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MG Streetwise scooped (2007)

Published: 22 February 2007

I thought the Streetwise had died with Rover… what’s this MG version doing?

Your eyes aren’t deceiving you. The Chinese company that bought up the remnants of MG Rover, Nanjing (NAC-MG), is expanding its Anglo-Chinese range of cars with an entry-level car modelled on the Rover Streetwise. Yes – the same Streetwise that was a mildly warmed-over version of the 25, launched in 1999. Recently shown to NAC management, this MG-badged Streetwise has reportedly been greeted warmly. Especially as demand for smaller cars is set to explode in China in the coming years.

This looks exactly like the Rover Streetwise though. They haven’t changed much, have they?

As these pictures reveal, the MG Streetwise differs from its former Rover counterpart in badging only. In all likelihood, this car was produced in Longbridge before MG Rover went into meltdown in April 2005. The process of dismantling the Rover 25/MG ZR production line had already started in 2005, with the intention of going to Shanghai (SAIC), but when MGR went into administration taking the ill-fated joint venture with it, those plans went into abeyance. Following NAC-MG’s purchase of the production facilities in Longbridge for £53m, it’s believed that the entire 25/ZR line now resides at the new factory in Nanjing.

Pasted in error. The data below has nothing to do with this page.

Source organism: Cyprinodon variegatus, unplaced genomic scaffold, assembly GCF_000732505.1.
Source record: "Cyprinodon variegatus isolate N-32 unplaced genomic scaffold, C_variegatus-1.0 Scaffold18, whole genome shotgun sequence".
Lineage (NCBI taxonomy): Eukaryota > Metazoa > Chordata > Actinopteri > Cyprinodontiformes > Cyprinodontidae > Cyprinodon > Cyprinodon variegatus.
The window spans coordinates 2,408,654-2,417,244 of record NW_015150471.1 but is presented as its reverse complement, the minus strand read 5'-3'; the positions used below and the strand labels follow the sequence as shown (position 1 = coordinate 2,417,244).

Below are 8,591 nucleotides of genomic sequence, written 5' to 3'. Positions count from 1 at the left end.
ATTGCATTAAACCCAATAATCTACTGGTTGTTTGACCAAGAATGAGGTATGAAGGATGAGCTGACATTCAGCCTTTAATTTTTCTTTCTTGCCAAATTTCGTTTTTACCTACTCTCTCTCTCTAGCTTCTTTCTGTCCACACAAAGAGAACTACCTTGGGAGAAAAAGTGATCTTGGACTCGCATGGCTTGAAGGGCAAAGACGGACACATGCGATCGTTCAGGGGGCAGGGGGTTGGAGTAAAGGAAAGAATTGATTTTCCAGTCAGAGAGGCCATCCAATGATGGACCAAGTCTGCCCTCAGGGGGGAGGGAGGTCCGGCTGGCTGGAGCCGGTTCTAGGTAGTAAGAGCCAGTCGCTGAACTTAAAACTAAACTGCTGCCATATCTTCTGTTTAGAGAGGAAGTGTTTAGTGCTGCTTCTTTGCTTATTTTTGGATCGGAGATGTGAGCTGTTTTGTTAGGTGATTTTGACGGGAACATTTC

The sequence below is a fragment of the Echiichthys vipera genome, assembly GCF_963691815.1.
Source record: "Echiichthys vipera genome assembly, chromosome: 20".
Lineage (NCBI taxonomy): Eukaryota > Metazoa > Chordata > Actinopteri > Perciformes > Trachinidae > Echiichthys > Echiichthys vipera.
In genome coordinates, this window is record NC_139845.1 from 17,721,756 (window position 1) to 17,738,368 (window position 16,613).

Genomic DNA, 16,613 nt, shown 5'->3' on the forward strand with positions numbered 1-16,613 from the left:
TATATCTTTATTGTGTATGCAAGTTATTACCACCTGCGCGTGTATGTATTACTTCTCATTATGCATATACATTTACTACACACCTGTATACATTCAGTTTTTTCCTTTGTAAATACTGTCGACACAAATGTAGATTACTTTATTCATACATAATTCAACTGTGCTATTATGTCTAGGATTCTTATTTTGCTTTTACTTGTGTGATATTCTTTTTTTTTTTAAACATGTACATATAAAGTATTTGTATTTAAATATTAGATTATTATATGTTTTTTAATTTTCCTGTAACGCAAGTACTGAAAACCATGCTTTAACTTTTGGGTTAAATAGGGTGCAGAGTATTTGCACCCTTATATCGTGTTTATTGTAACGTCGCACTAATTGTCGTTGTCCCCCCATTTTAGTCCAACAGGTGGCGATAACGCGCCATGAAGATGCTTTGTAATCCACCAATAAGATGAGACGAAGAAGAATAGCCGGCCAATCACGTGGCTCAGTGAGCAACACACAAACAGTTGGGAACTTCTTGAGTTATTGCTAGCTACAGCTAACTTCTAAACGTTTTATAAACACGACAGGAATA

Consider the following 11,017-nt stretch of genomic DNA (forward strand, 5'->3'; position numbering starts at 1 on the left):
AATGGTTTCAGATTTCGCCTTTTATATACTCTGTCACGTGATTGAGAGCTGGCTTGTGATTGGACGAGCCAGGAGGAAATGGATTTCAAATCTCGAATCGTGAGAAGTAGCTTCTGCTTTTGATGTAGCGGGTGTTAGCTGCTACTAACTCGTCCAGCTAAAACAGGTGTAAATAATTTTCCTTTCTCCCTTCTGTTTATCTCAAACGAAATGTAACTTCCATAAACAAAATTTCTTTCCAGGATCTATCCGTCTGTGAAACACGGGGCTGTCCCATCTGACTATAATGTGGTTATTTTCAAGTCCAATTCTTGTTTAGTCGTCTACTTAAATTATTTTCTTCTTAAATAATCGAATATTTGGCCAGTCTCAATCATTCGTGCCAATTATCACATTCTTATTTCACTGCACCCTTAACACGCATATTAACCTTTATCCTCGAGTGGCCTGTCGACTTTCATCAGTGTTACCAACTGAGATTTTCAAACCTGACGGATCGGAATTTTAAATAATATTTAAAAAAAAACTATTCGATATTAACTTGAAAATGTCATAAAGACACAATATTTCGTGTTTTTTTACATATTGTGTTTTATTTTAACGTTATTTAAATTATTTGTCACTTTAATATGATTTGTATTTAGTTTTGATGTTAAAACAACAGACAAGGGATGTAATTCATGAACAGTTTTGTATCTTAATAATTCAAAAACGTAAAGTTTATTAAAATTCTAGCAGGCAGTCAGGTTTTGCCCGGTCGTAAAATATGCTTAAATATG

So why launch such an old car in China?

Well, Nanjing’s current small car is even older than the 25 – it’s based on the 1984 SEAT Ibiza, hardly cutting-edge tech and completely unsuited to the company’s ambition to expand its worldwide presence. So the MG Streetwise would fit nicely into the model portfolio. Production of the MG7, the reborn 75, is ramping up in China, and the K-series engine (in four- and V6-cylinder guises) is already coming off the line. The MG Streetwise would share its engine with the TF2 roadster, and could be in production in late 2008 if the final go-ahead is given. There will be no Chinese version of the Rover 45/MG ZS, as Honda ensured any production facilities at Longbridge were removed before the arrival of Nanjing in August 2005.

By Keith Adams

Devout classic Citroen enthusiast, walking car encyclopedia, and long-time contributor to CAR